The Dawn of Virtual Cell Biology: journal club video available

Today I attended a virtual journal club. Organized by Stephen Larson of OpenWorm (I talked about that very cool 3D worm project in a tip of the week a while back), it also included a few folks from OpenWorm, and two of the authors of the paper: Jonathan Karr and Jayodita Sanghvi. Jonathan’s cat also showed up at one point :) .

Stephen did a part in the beginning that was a presentation of the main features of the paper, and the context of the work in biology today. I think he had quite a similar take on it to what I was describing in my tip this week: modeling types of papers cause a bit of drama and resistance in the biology community; and that this relied on so much previous work  in hundreds of publications and lots of curated databases. But he also stressed the importance of this work in moving this field forward.

The discussion part was terrific. We covered standards in system biology (they aren’t quite ready to accommodate this work),  how this can help other modelers think through the issues (especially those with larger genomes), how much characterization of the biology you need before you do this, how much of a cell system this actually captures, and more.  There was a part about making this more of a community of “open cell” like OpenWorm. But the response from the authors/grad students was interesting: it’s really not up to them. If that was to happen, it would have to be supported and nurtured and that’s not what they are charged with. It hits on the issue of support for computational tools and our ability to build on existing stuff. It was an important point.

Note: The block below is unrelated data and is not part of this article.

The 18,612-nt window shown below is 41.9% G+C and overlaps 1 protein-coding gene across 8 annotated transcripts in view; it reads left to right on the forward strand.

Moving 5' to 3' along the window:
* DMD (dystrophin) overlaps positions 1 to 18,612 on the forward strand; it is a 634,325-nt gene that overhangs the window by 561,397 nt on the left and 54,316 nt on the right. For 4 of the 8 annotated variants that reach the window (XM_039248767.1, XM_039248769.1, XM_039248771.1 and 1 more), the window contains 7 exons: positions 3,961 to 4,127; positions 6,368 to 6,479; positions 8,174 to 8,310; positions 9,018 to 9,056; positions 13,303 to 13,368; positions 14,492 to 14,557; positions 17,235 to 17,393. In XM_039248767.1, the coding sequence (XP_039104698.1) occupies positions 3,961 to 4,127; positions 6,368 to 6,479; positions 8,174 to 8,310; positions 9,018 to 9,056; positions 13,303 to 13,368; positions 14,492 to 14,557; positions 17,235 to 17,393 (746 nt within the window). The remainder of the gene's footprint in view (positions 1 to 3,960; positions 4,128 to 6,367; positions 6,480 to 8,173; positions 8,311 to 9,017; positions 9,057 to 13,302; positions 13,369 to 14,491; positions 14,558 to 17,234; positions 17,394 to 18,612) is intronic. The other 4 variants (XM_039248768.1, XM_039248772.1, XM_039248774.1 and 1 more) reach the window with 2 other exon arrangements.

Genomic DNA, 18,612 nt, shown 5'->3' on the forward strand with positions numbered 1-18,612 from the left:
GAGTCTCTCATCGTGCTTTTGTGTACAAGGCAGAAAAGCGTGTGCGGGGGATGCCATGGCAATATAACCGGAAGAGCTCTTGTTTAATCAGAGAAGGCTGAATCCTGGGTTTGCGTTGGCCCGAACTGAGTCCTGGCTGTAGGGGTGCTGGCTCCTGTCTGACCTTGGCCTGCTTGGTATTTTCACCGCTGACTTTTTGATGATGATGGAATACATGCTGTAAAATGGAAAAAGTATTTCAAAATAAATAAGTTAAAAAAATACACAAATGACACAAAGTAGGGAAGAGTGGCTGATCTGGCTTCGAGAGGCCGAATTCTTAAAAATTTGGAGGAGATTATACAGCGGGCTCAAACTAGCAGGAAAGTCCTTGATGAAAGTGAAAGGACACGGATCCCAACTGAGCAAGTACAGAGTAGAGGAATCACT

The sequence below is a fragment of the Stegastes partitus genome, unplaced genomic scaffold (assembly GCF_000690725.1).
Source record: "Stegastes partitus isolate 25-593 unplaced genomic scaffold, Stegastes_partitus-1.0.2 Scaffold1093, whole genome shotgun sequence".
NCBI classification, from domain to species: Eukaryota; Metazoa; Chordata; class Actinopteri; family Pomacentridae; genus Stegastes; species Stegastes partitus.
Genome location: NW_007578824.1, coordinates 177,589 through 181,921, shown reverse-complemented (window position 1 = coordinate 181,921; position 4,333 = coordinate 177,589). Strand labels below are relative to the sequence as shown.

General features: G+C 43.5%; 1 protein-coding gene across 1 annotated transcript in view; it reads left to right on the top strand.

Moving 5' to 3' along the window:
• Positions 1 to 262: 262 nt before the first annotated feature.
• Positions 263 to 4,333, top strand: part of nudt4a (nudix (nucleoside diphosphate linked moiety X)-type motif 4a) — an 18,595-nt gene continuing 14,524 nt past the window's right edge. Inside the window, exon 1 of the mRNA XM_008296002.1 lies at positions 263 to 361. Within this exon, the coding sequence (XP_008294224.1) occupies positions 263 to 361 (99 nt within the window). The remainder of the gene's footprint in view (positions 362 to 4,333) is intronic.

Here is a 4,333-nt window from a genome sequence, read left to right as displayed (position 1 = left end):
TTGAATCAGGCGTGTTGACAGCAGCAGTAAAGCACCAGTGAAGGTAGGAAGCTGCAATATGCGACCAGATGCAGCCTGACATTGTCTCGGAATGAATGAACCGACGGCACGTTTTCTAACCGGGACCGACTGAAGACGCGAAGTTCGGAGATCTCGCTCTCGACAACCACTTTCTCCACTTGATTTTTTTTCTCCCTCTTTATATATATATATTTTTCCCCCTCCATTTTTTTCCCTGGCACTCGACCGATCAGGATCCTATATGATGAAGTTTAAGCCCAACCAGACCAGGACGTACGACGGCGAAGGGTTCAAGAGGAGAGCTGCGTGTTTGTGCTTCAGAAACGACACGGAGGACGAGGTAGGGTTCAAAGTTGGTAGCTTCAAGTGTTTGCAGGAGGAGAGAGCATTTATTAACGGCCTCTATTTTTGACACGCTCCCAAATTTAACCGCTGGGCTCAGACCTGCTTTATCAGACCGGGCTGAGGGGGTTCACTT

Anyway, the video is available and you can watch. It’s over an hour long, but if you are working on cell modeling I think it would be worth your time. It also might offer students some guidance on potential areas that need to be picked up after this if you are looking for projects.

I really enjoyed the virtual journal club idea and format. There should be more of these. It would be great if publishers would support some of them.

EDIT: Just wanted to note that the original meeting invitation has links to the video, also to the slides Stephen used, and some other handy stuff (like the paper and supplements)